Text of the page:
Since Durkheim ( 1965), the concept of ritual has held a privileged position in studies of social life because investigators recurrently have treated it as a source of insight into core issues of human sociality, such as the maintenance of social order. Consequently, studies of ritual have typically focused on rituals' function(s), and, specifically, whether ritual begets social integration or fragmentation. In this frame, students of ritual have tended to ignore other, equally fundamental issues, including (1) how actions, or courses (...) of action, constitute a ritual, and (2) whether ritual is best understood as an aspect of all social action or a specific type of it. Drawing on Durkheim's overlooked contemporary, Van Gennep ( 1960), I argue that analyses of ritual must describe how participants enact an occasion as ritual through distinctive activities and sequences of these. Analysts of ritual must attempt to ground the relevance of their descriptions in the participants' demonstrable orientations, an undertaking with more general implications for the study of social action. (shrink)
Does cross-cultural philosophy stand in need of a hermeneutical expansion? In engaging with this question, the symposium focuses upon methodological issues salient to cross-cultural inquiry. Douglas L. Berger lays out the ground for the debate by arguing for a methodological approach, which is able to rectify the discipline’s colonial legacies and bridge the hermeneutical distance with its objects of study. From their own perspectives, Hans-Georg Moeller, Paul Roth and A. Raghuramaraju analyze whether such a processual and hermeneutically-sensitive approach can (...) indeed open up new hermeneutic horizons. Their responses shed light upon cross-cultural philosophy’s continued embedment in Euroamerican professional philosophy and how the locality of its knowledge-seeking endeavors may indeed have repercussions on attempts to bridge temporal and spatial distances. (shrink)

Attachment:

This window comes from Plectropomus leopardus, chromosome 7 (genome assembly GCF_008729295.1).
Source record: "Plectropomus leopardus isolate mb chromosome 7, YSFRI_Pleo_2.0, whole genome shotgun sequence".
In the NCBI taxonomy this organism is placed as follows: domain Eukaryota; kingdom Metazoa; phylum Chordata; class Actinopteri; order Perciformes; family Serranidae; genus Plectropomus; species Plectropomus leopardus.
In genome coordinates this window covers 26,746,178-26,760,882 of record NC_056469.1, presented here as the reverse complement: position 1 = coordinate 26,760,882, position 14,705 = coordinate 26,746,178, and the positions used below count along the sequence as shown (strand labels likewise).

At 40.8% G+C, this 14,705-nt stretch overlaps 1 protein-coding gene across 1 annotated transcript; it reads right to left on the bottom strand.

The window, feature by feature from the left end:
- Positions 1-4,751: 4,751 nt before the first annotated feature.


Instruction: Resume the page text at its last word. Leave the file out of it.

In 2010, the editors of this volume completed the first unabridged English-language translation of the Huainanzi, opening exciting new pathways in the study of philosophy, Asian studies, political science, and Asian literature.
Despite much research on the relationship between awareness and dementia little can be concluded concerning their relationship and the role of other factors. It is likely that studies capture different phenomena of awareness. This study aimed at identifying and delineating such variation by analysing data from three questionnaires obtained during the longitudinal study of awareness in 101 people with early-stage dementia. The data concerned awareness in relation to memory, activities of daily living and socio-emotional function. Significant differences in patterns of (...) discrepancies were obtained. This suggests that the awareness phenomena involved were structurally different; and that, in turn, this may reflect variation in the intrinsic linking between awareness and its ‘object’ . The identification of such differences is necessary so that appropriate methodologies can be applied to the study of awareness in different contexts. (shrink)
Compiled by an archaeologist and philosopher of science, Science at the Frontiers: Perspectives on the History and Philosophy of Science supplements current literature in the history and philosophy of science with essays approaching the traditional problems of the field from new perspectives and highlighting disciplines usually overlooked by the canon. William H. Krieger brings together scientists from a number of disciplines to answer these questions and more in a volume appropriate for both students and academics in the field.